Indianapolis served as the pilot project, and with the success of the IUPUI project, and media attention from organizations such as the Chronicle for Higher Education, we proceeded to our next project in Indiana – the Indiana Statehouse Project. Richard McCoy and his students proceeded to document approx. 40 artworks in and around the Statehouse, advocating for their conservation and public awareness. This project earned McCoy and his class a concurrent resolution award from the State of Indiana.
JenniferMikulay would eventually leave Indianapolis to teach at Alverno College in Milwaukee, Wisconsin. She took the project to the students of Milwaukee and proceeded to create a list of public art for the city of over 100 works and have written 63 articles about these artworks. Started in Fall 2010, as of May 2011 these articles totaled over 70,000 views. A lot of people took notice in the area, including the Milwaukee Arts Board, who proceeded to hire a part time staff member to serve as a public art wikipedian, writing high quality articles utilizing the Arts Boards sources.
And now onto me…
I often say that Wikipedia changed my life. As dramatic as it sounds – it has. Whether it’s by expanding my social pool to like minded people, bringing my own personal awareness and passion for public art to the forefront of my art history research, or allowing me to discover a true passion for the marriage of art and open source technology. When I was asked to participate, I became addicted – creating lists for public art collections of cities I’ve never been too – utilizing second sources online – most notably the SIRIS database I mentioned earlier. This database allowed me to declare “notability” and became one of the best tools for making sure that ‘speedy deletion’ was erased from the public art documentation debate.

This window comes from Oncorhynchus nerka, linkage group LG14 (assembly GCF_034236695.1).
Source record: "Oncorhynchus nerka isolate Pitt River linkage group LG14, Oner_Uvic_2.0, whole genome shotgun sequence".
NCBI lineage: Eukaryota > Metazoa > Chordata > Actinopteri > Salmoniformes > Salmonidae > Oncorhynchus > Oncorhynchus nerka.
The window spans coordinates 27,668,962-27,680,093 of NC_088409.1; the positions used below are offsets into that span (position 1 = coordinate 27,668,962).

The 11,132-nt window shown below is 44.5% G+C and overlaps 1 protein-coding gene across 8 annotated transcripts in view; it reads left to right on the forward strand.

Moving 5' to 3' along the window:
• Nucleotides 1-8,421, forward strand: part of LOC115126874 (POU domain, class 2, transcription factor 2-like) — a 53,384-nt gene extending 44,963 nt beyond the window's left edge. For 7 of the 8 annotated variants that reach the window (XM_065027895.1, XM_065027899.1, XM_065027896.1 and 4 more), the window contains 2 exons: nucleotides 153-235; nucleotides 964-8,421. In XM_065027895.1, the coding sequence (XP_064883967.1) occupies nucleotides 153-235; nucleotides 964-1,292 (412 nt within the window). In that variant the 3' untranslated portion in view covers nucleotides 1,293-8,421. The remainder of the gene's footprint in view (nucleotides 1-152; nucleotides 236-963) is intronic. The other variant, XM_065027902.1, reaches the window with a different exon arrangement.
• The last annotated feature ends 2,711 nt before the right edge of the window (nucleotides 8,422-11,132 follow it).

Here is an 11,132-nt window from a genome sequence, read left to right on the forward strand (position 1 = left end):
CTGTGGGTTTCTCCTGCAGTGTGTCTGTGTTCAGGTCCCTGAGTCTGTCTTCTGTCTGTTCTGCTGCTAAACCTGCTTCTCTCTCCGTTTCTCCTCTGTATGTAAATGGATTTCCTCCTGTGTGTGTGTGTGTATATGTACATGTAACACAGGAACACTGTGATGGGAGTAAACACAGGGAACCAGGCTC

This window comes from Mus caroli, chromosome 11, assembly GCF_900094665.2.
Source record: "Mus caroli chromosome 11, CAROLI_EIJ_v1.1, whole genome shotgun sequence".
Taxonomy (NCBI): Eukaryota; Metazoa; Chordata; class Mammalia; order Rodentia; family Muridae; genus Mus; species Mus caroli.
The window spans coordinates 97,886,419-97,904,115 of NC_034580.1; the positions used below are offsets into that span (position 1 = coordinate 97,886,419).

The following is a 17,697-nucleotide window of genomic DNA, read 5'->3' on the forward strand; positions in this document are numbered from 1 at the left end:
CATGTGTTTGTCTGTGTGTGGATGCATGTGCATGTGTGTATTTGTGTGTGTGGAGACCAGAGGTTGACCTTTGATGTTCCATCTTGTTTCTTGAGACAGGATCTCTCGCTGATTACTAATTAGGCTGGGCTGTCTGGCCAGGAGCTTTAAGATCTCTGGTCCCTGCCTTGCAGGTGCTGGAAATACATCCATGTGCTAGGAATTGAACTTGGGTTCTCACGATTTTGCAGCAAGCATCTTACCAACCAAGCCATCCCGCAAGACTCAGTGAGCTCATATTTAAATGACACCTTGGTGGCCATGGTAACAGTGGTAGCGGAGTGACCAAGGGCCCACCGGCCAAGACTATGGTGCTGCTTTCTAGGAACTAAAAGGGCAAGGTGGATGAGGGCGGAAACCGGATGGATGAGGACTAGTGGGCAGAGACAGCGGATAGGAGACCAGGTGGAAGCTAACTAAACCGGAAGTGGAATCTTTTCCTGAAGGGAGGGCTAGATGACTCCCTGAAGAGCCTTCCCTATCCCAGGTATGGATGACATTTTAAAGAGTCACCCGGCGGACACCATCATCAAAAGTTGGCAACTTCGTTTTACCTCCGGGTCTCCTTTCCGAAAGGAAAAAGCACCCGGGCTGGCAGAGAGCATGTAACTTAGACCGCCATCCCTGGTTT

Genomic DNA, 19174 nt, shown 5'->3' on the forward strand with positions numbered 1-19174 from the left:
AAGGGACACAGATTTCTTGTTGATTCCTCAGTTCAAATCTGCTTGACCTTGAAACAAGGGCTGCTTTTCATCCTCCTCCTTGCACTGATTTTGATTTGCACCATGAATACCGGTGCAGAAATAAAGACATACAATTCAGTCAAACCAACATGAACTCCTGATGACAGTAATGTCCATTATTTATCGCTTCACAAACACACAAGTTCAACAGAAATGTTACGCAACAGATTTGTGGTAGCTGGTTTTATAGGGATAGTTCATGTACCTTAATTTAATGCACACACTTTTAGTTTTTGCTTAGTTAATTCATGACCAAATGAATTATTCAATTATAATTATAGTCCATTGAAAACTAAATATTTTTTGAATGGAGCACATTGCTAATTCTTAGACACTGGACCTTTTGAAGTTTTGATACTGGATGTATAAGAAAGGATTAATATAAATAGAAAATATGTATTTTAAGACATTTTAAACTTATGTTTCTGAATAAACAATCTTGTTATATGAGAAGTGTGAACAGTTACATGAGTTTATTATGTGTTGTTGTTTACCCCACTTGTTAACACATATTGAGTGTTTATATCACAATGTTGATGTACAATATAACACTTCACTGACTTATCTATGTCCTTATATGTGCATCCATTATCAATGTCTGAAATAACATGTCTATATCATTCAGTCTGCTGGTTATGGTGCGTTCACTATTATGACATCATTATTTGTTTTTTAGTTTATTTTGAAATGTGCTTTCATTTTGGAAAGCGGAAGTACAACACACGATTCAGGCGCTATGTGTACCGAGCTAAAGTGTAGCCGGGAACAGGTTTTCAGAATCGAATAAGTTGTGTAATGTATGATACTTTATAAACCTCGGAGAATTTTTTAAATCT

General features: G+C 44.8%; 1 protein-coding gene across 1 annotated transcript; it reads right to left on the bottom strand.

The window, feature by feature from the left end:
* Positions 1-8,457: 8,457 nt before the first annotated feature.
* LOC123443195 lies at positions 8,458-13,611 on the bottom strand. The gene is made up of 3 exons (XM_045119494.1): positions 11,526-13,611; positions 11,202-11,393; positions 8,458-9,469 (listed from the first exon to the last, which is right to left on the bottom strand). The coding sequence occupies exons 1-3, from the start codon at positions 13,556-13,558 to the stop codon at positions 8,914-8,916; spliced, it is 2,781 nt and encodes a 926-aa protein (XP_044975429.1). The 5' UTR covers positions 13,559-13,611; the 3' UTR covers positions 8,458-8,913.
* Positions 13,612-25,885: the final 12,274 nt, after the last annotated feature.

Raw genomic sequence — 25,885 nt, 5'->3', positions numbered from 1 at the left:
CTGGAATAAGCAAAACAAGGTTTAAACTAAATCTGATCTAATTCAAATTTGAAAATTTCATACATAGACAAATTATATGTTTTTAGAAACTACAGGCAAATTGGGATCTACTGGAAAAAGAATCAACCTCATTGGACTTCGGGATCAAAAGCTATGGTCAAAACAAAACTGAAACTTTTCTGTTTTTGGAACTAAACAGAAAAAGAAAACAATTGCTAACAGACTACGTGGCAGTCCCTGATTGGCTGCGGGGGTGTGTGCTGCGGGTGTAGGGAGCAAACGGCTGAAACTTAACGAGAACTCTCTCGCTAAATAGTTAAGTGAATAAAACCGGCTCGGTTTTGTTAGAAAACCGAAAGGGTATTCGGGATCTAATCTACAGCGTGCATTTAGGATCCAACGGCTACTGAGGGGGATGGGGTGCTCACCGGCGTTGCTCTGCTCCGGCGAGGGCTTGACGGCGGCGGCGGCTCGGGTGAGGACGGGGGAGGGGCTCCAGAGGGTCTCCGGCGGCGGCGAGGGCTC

I now live in Washington, DC, where I’m getting my masters in museum studies. Before I even moved I began to create a monster – the largest public art list on Wikipedia – devoted to Washington. The District is divided into wards, and I created a list based on each ward, with geolocations and all the appropriate data. Based on my research, my list of public art is the largest and most concisely documented list relating to Washington, a city that boasts over 700 public artworks.
My first Wikipedia “social” event was WikiX in DC. I spoke about my public art project - and succeeded to crowdsourceWikipedians to contribute articles and take photographs. To date, we have written over 300 articles relating to public art in DC.
WikiProject: Public Art now has task forces in Paris, Madison, Adelaide, Australia, Hampton Roads Virginia, London, Boston, Baltimore, and Venezuela – with more on the way we hope. To date, we have brought on 58 new editors. Our current e-volunteer base totals 90 active Wikipedians.
To date we have uploaded over 1,500 images CC-BY-A to Flickr – providing a repository for plucking of images for Wikipedia articles, Commons, and crowd participation by way of comments (we have users that help us identify unknown artworks!). And those 1,500 images are 95% from Milwaukee, Indianapolis and Washington.
Through this project, we hope to bring awareness about public art to the public on a larger scale. Through Wikipedia, have been able to share stories about these artworks, encouraging care, adoration and celebration of works. I like to write about memorials in graveyards – and the stories I have discovered about some of these individuals have allowed me to truly fall in love with public art. I’ve become emotionally attached – I’m emo for public art.
WikiProject: Public Art
WikiProject: Public Art<br />Sarah StierchUser:SarahStierch@Sarah_Stierch<br />